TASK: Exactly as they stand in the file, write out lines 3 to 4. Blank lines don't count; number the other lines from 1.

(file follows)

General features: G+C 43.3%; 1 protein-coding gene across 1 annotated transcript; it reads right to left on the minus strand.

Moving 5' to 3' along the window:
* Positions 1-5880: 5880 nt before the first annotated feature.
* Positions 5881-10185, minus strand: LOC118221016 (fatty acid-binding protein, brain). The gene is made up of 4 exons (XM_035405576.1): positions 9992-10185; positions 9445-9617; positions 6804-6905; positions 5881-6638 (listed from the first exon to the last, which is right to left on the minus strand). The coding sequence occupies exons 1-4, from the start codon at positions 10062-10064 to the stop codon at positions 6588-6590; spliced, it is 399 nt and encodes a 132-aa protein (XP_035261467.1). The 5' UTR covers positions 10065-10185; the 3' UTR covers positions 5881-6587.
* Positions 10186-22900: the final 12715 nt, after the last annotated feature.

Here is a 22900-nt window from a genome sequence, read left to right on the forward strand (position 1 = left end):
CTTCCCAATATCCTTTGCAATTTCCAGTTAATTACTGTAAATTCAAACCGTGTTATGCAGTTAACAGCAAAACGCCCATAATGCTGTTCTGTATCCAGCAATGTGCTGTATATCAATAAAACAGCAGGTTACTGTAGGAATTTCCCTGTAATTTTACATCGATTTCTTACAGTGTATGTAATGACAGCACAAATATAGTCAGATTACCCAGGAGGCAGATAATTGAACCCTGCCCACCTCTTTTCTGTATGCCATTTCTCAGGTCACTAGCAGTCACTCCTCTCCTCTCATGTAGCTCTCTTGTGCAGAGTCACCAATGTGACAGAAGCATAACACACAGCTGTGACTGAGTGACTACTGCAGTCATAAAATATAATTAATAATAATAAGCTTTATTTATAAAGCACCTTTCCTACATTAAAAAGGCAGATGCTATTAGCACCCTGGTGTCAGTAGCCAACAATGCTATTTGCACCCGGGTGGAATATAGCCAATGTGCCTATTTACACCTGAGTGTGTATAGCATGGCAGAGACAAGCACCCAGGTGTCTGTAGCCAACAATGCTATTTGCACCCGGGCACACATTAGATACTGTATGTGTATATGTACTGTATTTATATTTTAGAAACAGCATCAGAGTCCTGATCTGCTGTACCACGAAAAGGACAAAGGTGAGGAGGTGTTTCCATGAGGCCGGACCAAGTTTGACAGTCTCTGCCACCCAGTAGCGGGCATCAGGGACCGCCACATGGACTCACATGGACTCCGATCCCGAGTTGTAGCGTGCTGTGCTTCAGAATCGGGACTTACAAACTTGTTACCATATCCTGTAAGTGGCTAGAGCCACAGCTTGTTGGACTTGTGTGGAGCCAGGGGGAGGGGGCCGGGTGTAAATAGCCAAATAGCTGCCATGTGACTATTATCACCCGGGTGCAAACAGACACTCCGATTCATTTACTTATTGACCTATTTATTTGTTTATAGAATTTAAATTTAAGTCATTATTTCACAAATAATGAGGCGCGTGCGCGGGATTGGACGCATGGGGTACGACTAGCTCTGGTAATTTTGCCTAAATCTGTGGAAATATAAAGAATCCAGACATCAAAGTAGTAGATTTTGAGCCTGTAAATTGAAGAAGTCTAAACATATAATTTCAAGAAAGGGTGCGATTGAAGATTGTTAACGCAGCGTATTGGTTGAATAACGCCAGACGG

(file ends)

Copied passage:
* Positions 1-5880: 5880 nt before the first annotated feature.
* Positions 5881-10185, minus strand: LOC118221016 (fatty acid-binding protein, brain). The gene is made up of 4 exons (XM_035405576.1): positions 9992-10185; positions 9445-9617; positions 6804-6905; positions 5881-6638 (listed from the first exon to the last, which is right to left on the minus strand). The coding sequence occupies exons 1-4, from the start codon at positions 10062-10064 to the stop codon at positions 6588-6590; spliced, it is 399 nt and encodes a 132-aa protein (XP_035261467.1). The 5' UTR covers positions 10065-10185; the 3' UTR covers positions 5881-6587.